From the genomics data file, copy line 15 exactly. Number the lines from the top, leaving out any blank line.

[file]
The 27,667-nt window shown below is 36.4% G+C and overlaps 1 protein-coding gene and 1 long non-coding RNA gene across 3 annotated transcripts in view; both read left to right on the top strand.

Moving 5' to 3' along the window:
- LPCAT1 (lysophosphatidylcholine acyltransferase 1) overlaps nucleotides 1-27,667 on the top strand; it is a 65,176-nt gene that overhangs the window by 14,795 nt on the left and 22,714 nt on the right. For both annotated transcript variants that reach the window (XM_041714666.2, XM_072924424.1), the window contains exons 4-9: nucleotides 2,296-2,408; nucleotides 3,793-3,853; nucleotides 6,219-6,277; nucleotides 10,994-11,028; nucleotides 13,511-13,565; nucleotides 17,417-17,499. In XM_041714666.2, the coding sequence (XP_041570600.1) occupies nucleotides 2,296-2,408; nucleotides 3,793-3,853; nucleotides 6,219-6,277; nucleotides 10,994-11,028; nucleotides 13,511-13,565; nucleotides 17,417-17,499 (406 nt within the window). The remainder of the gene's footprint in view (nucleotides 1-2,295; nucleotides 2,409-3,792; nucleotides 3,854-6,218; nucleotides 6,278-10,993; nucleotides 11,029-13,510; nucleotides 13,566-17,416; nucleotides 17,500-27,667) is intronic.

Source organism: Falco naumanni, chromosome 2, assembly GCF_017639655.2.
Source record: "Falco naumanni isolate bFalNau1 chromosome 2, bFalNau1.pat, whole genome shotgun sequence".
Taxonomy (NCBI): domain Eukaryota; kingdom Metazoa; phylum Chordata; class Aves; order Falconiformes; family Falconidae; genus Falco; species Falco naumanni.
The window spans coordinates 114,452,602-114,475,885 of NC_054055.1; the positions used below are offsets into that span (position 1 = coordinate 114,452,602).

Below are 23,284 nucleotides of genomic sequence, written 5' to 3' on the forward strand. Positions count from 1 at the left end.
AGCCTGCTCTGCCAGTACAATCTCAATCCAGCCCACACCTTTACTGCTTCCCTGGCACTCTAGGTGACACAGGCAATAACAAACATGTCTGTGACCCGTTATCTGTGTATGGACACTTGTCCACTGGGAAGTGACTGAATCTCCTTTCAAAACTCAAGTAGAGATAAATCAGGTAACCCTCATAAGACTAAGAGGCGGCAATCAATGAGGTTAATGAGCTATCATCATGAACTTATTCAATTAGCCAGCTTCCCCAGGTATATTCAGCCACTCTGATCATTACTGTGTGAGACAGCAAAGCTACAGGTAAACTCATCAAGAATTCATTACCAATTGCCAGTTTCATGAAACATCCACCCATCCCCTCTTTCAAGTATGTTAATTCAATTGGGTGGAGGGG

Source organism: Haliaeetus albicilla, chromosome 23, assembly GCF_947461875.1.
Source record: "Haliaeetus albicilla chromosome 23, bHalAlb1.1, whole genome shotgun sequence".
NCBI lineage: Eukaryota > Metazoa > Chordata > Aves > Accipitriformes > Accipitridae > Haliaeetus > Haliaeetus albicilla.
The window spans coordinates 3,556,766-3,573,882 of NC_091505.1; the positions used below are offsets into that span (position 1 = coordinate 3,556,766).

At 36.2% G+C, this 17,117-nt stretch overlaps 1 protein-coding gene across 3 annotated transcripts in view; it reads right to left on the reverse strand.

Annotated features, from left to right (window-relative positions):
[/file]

Annotated features, from left to right (window-relative positions):